One of the oddest cases of Jews trying to settle in Israel is that of Naum Alshansky of Minsk. together with his wife, Clara, Naum recently wrote to Meir Vilner, the leader of Israel’s Moscow-oriented Communist party, Rakah. They firmly declared themselves to be Marxist-Leninists and requested membership of Rakah so that they could continue their work in the international Communist movement upon reaching Israel.
Naum Alshansky who now works repairing telephones, joined the Soviet Communist party in 1943 when fighting as a soldier in the Red Army. and is still a Lt. colonel in the reserves.Now 56, he was expelled from the party last September soon after applying to go to Israel. His wife, Clara, is a doctor and was secreary of the Communist party organisation in the clinic where she worked before she too was expelled from the party.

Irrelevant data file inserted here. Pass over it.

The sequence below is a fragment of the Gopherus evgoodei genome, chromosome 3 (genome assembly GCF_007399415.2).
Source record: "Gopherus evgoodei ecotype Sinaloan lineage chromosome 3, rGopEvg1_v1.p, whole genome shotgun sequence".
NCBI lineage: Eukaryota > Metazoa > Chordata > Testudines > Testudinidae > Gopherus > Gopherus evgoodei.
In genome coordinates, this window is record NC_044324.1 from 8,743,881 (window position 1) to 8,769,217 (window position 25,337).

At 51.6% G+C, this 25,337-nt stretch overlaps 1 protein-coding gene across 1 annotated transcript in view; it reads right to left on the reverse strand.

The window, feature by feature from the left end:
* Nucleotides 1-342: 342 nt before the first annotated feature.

Alshansky has expressed an unusual viewpoint in numerous other letters which he has signed. he recently replied to charges made by Boris Shumilin, the Deputy Minister of the Interior, in an interview to the Novosti press agency three months ago. Shumilin had stated that many of those who wished to emigrate to Israel were being guided ‘by mercenary private property interests’.
Alshansky commented: ‘It is not to get rich that i wish to go to Israel but to fight against a social injustice, for progress and a stable peace in the Middle East’ – a sentiment often expressed by young radical zionists in the west today and which recalls the ideals of the second aliyah which also came mainly from Russia.
Alshansky’s case has aroused interest in leftist circles in London who are not normally sympathetic to Israel or Zionism. For the Soviet authorities, it must create numerous ideological headaches.
Jewish Observer 30 June 1972